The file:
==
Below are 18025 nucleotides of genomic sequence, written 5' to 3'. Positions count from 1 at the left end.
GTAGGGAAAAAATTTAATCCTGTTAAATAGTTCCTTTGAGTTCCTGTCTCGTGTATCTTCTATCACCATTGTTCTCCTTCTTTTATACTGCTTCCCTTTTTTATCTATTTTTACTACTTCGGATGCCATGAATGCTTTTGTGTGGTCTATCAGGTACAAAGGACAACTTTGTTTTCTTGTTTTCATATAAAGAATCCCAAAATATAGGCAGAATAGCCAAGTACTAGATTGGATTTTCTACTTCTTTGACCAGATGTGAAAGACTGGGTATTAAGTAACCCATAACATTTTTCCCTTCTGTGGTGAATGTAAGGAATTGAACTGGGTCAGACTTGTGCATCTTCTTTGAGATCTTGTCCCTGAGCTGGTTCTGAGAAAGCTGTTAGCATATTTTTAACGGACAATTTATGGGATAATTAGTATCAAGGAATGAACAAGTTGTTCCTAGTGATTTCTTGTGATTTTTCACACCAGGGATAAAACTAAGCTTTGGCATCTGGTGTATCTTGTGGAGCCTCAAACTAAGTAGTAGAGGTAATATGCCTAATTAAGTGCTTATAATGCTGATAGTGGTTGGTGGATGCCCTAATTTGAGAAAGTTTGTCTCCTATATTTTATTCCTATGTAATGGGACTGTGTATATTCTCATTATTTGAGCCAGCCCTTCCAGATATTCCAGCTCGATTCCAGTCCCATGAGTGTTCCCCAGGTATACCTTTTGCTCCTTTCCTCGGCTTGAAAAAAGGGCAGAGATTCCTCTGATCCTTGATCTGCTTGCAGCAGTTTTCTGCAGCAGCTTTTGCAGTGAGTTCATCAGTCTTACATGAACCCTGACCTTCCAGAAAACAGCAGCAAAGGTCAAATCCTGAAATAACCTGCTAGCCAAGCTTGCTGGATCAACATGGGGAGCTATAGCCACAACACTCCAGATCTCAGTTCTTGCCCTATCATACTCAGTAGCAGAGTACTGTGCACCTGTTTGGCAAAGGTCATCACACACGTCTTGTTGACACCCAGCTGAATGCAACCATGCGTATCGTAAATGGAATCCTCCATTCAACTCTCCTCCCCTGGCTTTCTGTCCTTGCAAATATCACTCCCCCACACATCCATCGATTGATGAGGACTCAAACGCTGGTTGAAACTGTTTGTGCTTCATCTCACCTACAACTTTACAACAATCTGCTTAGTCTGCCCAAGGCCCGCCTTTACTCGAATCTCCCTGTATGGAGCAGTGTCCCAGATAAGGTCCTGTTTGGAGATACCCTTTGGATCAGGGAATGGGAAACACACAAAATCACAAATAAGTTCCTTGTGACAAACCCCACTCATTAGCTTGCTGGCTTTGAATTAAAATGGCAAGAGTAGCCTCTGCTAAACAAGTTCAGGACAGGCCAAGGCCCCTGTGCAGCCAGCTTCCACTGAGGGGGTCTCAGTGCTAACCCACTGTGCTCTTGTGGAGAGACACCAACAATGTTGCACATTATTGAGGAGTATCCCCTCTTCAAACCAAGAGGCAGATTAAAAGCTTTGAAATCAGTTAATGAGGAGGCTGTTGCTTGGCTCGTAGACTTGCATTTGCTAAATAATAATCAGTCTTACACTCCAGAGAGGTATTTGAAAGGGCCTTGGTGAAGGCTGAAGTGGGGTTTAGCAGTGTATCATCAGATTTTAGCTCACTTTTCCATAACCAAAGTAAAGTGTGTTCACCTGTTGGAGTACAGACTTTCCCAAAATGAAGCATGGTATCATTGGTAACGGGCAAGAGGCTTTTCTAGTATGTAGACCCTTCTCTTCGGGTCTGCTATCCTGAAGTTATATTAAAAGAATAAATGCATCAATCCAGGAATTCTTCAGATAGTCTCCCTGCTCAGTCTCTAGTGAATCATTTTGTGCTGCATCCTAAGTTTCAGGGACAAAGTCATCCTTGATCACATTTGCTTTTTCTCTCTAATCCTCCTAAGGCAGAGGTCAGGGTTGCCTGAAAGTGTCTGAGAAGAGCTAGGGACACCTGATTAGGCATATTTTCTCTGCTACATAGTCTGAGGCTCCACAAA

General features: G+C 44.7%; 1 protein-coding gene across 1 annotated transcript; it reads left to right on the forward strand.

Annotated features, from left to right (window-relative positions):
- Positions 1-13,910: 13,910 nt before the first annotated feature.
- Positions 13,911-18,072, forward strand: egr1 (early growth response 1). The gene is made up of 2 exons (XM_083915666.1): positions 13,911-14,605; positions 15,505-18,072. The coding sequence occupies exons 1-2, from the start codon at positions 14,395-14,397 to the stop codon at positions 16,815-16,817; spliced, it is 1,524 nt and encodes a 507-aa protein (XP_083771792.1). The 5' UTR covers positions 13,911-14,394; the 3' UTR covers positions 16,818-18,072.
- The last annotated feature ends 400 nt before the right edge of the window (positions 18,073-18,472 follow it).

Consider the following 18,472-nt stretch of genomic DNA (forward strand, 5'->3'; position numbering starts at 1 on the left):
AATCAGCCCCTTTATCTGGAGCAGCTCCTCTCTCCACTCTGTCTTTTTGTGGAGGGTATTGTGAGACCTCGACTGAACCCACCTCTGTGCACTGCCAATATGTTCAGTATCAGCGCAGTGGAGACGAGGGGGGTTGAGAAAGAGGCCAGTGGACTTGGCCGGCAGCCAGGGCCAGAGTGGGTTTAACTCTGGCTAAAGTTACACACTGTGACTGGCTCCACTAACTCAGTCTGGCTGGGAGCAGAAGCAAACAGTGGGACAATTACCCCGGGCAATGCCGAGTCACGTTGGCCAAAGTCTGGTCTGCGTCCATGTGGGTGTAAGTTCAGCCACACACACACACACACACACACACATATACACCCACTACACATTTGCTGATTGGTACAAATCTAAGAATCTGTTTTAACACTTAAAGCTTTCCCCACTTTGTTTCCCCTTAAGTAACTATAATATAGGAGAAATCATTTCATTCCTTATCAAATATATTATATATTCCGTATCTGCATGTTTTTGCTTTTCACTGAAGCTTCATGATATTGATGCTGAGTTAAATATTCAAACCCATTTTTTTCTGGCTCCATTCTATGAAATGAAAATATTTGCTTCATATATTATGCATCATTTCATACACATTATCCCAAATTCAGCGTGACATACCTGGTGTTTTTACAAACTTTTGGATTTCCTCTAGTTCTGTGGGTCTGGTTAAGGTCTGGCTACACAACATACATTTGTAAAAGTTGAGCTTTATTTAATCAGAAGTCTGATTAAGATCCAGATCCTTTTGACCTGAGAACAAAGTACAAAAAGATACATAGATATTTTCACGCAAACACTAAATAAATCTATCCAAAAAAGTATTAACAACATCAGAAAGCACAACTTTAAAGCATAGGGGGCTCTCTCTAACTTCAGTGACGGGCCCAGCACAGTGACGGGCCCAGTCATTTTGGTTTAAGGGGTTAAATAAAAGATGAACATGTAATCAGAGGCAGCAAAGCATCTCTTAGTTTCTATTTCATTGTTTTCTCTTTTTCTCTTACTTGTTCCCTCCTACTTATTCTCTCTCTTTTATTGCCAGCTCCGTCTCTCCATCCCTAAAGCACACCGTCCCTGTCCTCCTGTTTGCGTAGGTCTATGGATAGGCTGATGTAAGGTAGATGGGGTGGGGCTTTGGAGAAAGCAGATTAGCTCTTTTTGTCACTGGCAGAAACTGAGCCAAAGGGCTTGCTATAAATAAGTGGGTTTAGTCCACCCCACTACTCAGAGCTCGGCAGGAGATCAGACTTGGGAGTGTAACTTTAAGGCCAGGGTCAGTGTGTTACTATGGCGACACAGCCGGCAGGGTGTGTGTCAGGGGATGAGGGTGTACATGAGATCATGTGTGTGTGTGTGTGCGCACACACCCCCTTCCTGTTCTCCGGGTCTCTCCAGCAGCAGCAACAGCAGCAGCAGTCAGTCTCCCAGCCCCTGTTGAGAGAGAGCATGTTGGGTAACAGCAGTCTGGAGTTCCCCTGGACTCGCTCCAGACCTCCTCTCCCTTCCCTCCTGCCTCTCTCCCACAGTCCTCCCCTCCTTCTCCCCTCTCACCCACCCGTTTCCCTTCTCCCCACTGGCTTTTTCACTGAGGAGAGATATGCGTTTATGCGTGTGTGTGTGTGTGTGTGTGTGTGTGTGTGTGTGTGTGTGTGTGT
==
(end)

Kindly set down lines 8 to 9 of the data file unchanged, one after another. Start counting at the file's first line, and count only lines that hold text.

Consider the following 18,472-nt stretch of genomic DNA (forward strand, 5'->3'; position numbering starts at 1 on the left):
AATCAGCCCCTTTATCTGGAGCAGCTCCTCTCTCCACTCTGTCTTTTTGTGGAGGGTATTGTGAGACCTCGACTGAACCCACCTCTGTGCACTGCCAATATGTTCAGTATCAGCGCAGTGGAGACGAGGGGGGTTGAGAAAGAGGCCAGTGGACTTGGCCGGCAGCCAGGGCCAGAGTGGGTTTAACTCTGGCTAAAGTTACACACTGTGACTGGCTCCACTAACTCAGTCTGGCTGGGAGCAGAAGCAAACAGTGGGACAATTACCCCGGGCAATGCCGAGTCACGTTGGCCAAAGTCTGGTCTGCGTCCATGTGGGTGTAAGTTCAGCCACACACACACACACACACACACACATATACACCCACTACACATTTGCTGATTGGTACAAATCTAAGAATCTGTTTTAACACTTAAAGCTTTCCCCACTTTGTTTCCCCTTAAGTAACTATAATATAGGAGAAATCATTTCATTCCTTATCAAATATATTATATATTCCGTATCTGCATGTTTTTGCTTTTCACTGAAGCTTCATGATATTGATGCTGAGTTAAATATTCAAACCCATTTTTTTCTGGCTCCATTCTATGAAATGAAAATATTTGCTTCATATATTATGCATCATTTCATACACATTATCCCAAATTCAGCGTGACATACCTGGTGTTTTTACAAACTTTTGGATTTCCTCTAGTTCTGTGGGTCTGGTTAAGGTCTGGCTACACAACATACATTTGTAAAAGTTGAGCTTTATTTAATCAGAAGTCTGATTAAGATCCAGATCCTTTTGACCTGAGAACAAAGTACAAAAAGATACATAGATATTTTCACGCAAACACTAAATAAATCTATCCAAAAAAGTATTAACAACATCAGAAAGCACAACTTTAAAGCATAGGGGGCTCTCTCTAACTTCAGTGACGGGCCCAGCACAGTGACGGGCCCAGTCATTTTGGTTTAAGGGGTTAAATAAAAGATGAACATGTAATCAGAGGCAGCAAAGCATCTCTTAGTTTCTATTTCATTGTTTTCTCTTTTTCTCTTACTTGTTCCCTCCTACTTATTCTCTCTCTTTTATTGCCAGCTCCGTCTCTCCATCCCTAAAGCACACCGTCCCTGTCCTCCTGTTTGCGTAGGTCTATGGATAGGCTGATGTAAGGTAGATGGGGTGGGGCTTTGGAGAAAGCAGATTAGCTCTTTTTGTCACTGGCAGAAACTGAGCCAAAGGGCTTGCTATAAATAAGTGGGTTTAGTCCACCCCACTACTCAGAGCTCGGCAGGAGATCAGACTTGGGAGTGTAACTTTAAGGCCAGGGTCAGTGTGTTACTATGGCGACACAGCCGGCAGGGTGTGTGTCAGGGGATGAGGGTGTACATGAGATCATGTGTGTGTGTGTGTGCGCACACACCCCCTTCCTGTTCTCCGGGTCTCTCCAGCAGCAGCAACAGCAGCAGCAGTCAGTCTCCCAGCCCCTGTTGAGAGAGAGCATGTTGGGTAACAGCAGTCTGGAGTTCCCCTGGACTCGCTCCAGACCTCCTCTCCCTTCCCTCCTGCCTCTCTCCCACAGTCCTCCCCTCCTTCTCCCCTCTCACCCACCCGTTTCCCTTCTCCCCACTGGCTTTTTCACTGAGGAGAGATATGCGTTTATGCGTGTGTGTGTGTGTGTGTGTGTGTGTGTGTGTGTGTGTGTGTGTGT